A Winnebago County District Court judge denied a Buffalo Center nursing home a new trial in the death of a woman in its care in 2017.
The family of Darlene Weaver, a Timely Mission Nursing Home resident who died in June 2017, filed a lawsuit in Winnebago County District Court against the facility in November the same year, charging the facility with wrongful death, negligence, abuse and breach of contract.
In June, a jury handed the family a $6 million award. In October, the nursing home filed a motion asking the court for a "judgment notwithstanding the verdict" and a new trial.
Last week, Winnebago District Court Judge James Drew denied both requests. Under court rules, any party may ask for a judgment – even if the verdict goes against them or if there is no verdict – if the opposing party failed present a complete claim and the motion made proves that fact, or if the party asked for, but didn't receive, a directed verdict. A directed verdict can be made by a trial judge after determining there is no legally sufficient evidence for a reasonable jury to reach a different conclusion.
The purpose of the rule is to allow a court to correct any error in not issuing a directed verdict, Drew wrote in his ruling. Since ample evidence was produced during the trial supporting the family's claims that Weaver was the victim of negligence and that they deserved to receive punitive damages, Drew wrote, the motion was denied.
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As for the motion for a new trial, Drew turned aside the nursing home's same arguments as those used in its request for judgment notwithstanding the verdict. Drew also denied arguments that he erred in instructing the jury, improperly admitted evidence regarding alleged physical and verbal abuse, improperly excluded evidence regarding unpaid residency fees, that the family's attorney committed misconduct during closing arguments and that the award grant was excessive.
In their suit, Weaver's family members alleged the nursing home failed to transfer her in a timely manner to a higher level of care when her symptoms required it. Timely Mission also did not notify Weaver's doctor or her family of her change in condition and failed to monitor her appropriately to avoid injury, according to the suit.
In its response, Timely Mission denied responsibility for Weaver's death.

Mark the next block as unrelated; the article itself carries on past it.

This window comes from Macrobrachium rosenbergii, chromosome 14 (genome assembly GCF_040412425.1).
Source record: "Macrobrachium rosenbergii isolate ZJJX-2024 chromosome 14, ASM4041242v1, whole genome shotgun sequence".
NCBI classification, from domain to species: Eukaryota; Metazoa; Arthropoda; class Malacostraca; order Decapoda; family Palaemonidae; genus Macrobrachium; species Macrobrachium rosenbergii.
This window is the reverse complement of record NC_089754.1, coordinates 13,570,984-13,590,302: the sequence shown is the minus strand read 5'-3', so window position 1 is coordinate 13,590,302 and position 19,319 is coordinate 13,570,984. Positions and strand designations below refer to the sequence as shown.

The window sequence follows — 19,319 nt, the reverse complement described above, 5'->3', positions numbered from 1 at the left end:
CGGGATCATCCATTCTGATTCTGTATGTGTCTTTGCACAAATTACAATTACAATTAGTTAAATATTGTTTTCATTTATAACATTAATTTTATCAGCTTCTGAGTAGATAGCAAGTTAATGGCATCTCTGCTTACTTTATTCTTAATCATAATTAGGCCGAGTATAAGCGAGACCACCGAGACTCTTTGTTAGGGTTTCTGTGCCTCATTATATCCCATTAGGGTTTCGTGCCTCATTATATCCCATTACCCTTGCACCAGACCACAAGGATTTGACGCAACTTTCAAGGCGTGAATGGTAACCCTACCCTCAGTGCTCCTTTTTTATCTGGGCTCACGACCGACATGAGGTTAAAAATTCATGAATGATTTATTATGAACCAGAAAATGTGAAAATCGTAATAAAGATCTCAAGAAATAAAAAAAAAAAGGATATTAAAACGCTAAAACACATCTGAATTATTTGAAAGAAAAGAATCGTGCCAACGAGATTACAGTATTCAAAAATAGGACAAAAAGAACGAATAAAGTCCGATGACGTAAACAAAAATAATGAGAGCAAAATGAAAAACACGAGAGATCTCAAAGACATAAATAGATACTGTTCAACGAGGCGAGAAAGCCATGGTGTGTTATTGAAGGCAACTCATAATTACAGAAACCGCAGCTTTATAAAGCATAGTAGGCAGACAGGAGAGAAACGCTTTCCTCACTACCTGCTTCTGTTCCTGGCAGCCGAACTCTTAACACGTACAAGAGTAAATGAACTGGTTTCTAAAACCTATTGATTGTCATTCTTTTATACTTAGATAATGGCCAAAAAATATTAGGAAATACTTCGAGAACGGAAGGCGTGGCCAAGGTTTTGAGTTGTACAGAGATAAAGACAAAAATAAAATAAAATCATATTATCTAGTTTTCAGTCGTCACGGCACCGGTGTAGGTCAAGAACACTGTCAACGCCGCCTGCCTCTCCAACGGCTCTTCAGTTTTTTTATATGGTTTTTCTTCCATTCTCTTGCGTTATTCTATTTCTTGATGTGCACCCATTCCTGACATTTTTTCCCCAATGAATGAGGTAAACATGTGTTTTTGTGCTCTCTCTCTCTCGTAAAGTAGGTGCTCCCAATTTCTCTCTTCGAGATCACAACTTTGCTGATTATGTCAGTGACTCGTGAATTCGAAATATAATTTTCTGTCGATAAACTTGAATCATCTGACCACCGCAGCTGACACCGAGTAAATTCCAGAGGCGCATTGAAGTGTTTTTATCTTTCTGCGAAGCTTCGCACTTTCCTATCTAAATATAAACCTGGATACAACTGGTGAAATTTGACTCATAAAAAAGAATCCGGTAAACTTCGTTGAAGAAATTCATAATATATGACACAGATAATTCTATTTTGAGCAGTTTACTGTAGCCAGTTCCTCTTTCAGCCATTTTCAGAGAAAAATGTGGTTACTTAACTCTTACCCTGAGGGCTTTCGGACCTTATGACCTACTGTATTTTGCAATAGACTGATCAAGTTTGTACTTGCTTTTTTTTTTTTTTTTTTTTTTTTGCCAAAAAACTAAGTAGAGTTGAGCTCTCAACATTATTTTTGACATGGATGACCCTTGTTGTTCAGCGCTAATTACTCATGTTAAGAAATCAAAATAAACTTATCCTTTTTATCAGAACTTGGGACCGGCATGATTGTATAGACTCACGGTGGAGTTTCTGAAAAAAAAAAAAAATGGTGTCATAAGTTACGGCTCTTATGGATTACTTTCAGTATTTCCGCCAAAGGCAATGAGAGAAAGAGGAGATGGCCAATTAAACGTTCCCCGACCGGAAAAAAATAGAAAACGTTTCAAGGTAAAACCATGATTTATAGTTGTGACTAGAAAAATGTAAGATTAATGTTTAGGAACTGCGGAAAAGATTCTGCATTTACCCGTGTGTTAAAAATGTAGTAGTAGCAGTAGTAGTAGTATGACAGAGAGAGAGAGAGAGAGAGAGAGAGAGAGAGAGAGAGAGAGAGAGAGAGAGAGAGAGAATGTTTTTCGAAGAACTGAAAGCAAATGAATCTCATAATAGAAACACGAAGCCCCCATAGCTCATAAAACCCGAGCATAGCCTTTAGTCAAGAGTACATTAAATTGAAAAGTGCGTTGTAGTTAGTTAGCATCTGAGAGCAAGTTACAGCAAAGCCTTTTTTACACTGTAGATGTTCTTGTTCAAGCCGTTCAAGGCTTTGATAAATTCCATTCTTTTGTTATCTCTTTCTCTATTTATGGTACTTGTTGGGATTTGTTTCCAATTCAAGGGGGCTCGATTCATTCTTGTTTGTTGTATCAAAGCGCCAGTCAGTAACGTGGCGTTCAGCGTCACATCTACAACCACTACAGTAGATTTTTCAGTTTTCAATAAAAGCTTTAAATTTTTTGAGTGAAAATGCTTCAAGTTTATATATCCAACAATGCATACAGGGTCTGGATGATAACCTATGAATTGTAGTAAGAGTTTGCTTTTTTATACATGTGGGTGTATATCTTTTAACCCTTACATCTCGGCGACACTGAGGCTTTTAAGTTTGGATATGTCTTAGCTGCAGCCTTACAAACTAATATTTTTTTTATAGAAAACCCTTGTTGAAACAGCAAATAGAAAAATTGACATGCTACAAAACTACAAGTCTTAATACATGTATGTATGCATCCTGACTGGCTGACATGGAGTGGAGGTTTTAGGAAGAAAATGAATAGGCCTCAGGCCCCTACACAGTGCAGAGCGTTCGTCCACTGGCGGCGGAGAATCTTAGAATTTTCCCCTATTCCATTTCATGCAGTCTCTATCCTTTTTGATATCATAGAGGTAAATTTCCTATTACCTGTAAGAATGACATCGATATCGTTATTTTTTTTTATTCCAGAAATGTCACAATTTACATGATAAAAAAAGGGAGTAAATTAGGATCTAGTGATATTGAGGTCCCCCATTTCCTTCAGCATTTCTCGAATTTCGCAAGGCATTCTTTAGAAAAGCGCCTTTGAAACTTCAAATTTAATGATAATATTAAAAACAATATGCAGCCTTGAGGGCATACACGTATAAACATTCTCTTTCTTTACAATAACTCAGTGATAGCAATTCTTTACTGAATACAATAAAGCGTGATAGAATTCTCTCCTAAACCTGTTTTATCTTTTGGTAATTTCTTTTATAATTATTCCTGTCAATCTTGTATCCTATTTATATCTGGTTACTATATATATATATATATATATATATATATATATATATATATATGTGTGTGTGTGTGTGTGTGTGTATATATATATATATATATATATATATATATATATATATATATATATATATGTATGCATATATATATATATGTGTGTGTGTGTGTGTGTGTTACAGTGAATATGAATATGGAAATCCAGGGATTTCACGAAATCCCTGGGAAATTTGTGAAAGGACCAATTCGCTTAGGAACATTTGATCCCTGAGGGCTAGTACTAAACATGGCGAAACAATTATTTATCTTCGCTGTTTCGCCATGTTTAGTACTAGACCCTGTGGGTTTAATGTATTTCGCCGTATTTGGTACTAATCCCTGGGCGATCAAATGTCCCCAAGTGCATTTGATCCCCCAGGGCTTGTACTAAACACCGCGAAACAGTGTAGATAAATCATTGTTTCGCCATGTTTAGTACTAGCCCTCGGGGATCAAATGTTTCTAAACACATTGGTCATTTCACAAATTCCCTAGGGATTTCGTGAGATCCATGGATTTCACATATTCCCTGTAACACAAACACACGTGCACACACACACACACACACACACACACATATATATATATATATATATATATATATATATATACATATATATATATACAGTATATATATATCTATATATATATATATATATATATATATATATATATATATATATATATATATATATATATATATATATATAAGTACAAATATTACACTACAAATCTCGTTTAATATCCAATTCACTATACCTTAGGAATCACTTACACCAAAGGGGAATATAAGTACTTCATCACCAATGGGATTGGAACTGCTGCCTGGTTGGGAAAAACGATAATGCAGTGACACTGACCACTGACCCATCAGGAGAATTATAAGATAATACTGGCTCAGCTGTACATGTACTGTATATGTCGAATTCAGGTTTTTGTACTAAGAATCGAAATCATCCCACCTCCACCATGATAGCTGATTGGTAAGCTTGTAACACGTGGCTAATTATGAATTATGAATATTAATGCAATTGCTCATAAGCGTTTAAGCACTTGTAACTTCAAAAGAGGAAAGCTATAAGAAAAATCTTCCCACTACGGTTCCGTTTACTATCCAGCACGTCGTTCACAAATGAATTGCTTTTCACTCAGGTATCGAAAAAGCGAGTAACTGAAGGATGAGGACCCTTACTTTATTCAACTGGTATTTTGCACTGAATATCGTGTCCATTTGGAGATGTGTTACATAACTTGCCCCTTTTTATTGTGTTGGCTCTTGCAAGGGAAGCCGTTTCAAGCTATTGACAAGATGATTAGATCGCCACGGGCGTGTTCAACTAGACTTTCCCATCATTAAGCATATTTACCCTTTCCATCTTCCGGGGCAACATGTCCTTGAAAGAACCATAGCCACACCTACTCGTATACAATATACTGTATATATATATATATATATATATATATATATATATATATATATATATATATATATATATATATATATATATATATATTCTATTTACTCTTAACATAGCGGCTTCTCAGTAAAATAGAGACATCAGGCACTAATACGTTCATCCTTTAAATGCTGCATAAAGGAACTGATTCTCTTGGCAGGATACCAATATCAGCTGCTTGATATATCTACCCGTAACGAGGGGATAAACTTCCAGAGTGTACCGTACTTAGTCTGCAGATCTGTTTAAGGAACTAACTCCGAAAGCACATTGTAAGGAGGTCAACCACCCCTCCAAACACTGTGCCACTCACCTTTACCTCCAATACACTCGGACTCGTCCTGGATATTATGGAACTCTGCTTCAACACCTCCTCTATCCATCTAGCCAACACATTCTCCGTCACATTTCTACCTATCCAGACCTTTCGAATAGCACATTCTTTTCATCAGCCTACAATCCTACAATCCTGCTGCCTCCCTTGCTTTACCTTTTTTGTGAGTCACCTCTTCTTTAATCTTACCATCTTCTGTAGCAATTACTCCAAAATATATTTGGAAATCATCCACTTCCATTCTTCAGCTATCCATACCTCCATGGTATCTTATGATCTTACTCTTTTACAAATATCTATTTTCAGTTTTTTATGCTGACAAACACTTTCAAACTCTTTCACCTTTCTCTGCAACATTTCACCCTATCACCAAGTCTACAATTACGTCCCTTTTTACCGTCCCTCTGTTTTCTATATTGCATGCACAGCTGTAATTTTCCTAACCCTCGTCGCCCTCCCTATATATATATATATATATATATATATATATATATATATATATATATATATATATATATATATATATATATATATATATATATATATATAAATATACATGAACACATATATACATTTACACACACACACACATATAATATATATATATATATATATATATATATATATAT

The jury's findings were based on several questions it was required to answer, including whether it believed Timely Mission was negligent (yes), and if yes, was the negligence a cause of damage to Darlene Weaver (yes).
The jury was also asked to name amounts of damage sustained by Weaver and her family, and it awarded $2 million for Weaver's pain and suffering, $1 million for her loss of full mind and body and $500,000 each to Weaver's two children for the loss of their relationship with Weaver. The jury also found that Timely Mission's conduct represented a "wanton and willful disregard" for Weaver's rights, and that its conduct was aimed specifically at Weaver. It awarded Weaver's family an additional $2 million in punitive damages as a result, according to court documents.
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The nursing home has been scrutinized for its care in the past.
In August 2019, the family of Virginia Olthoff filed a wrongful death suit against the facility after Olthoff died in February 2018. That case is slated to go to trial in January.
Olthoff's death, as well as the death of another unidentified Timely Mission resident on the same day, led to a $77,462 federal fine against the facility in August 2018.
The Centers for Medicare and Medicaid Services fined Timely Mission $57,960 due to a September 2017 complaint-based inspection by state officials that revealed a staff member yelled and swore at residents, refused to assist them, and yanked on them by their arms and legs. Since then, the facility has been fined two additional times, once in June 2018 for $50,351 and again in September 2020 for $6,500.